The FTC had been investigating the matter since 2014, and Business Insider says it was Shkreli who reported the wrongdoing, according to the New York Post. And now, Mallinckrodt has disclosed it will pay $100 million to settle FTC charges that Questcor Pharmaceuticals, which Mallinckrodt bought in 2014, illegally raised the price of its best-selling drug Acthar by 85,000% (yes, you read that correctly) and bought the rights to Synacthen–a cheaper competing drug–to keep it out of the US market. The settlement forced Mallinckrodt to give a free limited US license for that cheaper drug to a competitor, Marathon Pharmaceuticals.
While the settlement’s public perception is perhaps sanguine, its actual effect is harder to assess. You would think that a $100 million fine would be enough to reprimand a company for its bad acts. The fine, however, is basically meaningless, amounting to about a third of Acthar’s quarterly sales.
Licensing the cheaper drug, Synacthen, won’t have any effects for a while. Marathon will have to run trials on it.
What’s really going on, and how did we get here?
Price gouging by corporate scoundrels posing as pharma companies, like Valeant, Turing and now Mallinckrodt, has been possible because they have successfully exploited distortions in supply and demand. The free market actually facilitates such distortions but can also correct them, says Forbes.
Pharmaceutical companies have a right to be compensated for research and development efforts that yield new molecules, discoveries that advance medicine. But predatory price increases for generic drugs are indefensible, highly unethical in our egalitarian society and impact all of us, not just those taking the medicines. The higher cost adds to financial stresses on hospitals, forces up insurance premiums and increases Medicaid and Medicare expenditures funded by our tax dollars, Forbes points out.
Companies that seek to exploit the drug industry solely to maximize their profits, turning a blind eye to the needs of the populace, must be reined in by the same authority they have been able to elude, namely, the law of supply and demand.
To restore a more equitable supply/demand balance, we need to revive competition. If there is no competition among US domestic manufacturers for a particular drug, there may be an ample supply overseas. So we should open up the US drug market to generics that have not been reviewed by the Food and Drug Administration but have been approved in advanced countries with high quality standards, including Canada, Australia and Western European nations. Drug approval standards in such nations are as strong as in the United States and, in fact, four of every five active pharmaceutical ingredients in drugs used in the US are manufactured overseas.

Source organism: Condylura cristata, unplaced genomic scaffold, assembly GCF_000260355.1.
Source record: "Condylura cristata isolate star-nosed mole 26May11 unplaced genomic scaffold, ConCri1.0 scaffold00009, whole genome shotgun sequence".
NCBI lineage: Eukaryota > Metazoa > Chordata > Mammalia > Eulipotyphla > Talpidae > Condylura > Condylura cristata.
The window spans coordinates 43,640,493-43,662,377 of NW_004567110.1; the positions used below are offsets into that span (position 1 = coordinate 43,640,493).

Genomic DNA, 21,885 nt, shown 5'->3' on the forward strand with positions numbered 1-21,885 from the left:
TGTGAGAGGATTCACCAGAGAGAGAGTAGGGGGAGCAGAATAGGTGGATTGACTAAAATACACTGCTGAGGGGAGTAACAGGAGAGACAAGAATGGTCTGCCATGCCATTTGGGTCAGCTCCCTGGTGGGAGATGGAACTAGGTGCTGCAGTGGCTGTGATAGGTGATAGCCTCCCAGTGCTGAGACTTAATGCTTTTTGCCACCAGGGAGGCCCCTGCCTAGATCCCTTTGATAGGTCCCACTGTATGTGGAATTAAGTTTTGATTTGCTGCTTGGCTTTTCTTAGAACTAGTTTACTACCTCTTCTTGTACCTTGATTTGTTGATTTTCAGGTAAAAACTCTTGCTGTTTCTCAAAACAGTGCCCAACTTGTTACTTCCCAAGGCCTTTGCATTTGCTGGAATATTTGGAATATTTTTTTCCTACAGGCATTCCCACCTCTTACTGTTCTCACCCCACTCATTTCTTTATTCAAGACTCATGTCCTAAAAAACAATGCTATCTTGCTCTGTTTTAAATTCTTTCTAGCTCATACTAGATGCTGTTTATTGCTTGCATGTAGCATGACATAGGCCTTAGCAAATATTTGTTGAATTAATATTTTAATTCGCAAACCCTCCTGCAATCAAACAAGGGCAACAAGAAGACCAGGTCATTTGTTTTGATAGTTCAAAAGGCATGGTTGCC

The FDA already permits US consumers to purchase online and receive through the mail medicines that are approved in foreign countries, and, in the case of drug shortages, FDA rules permit the importation of pharmaceuticals that have received approval overseas but not in the states. The US government even threatened to import generic versions of ciprofloxacin in 2001 at the height of the anthrax panic, leading Bayer, maker of the brand-name medicine, to reduce prices.
A follow-on step is that the FDA should fast-track review of generic drugs for which there are no competitors, and even where there are relatively few manufacturers. This will require additional funding for the FDA Office of Generic Drugs which, being woefully understaffed, often requires several years to approve new manufacturing applications.
Returning to the path that led us to this unseemly, untenable place, another shift in the priorities of a new type of player has emerged in recent years.
Pharma companies traditionally invest heavily in research and development. The costs required to bring a new drug to market vary widely–anywhere from hundreds of millions to upwards of $2.6 billion, as estimated by the Tufts Center for the Study of Drug Development in 2014. In many cases drug pricing justifiably reflects this investment.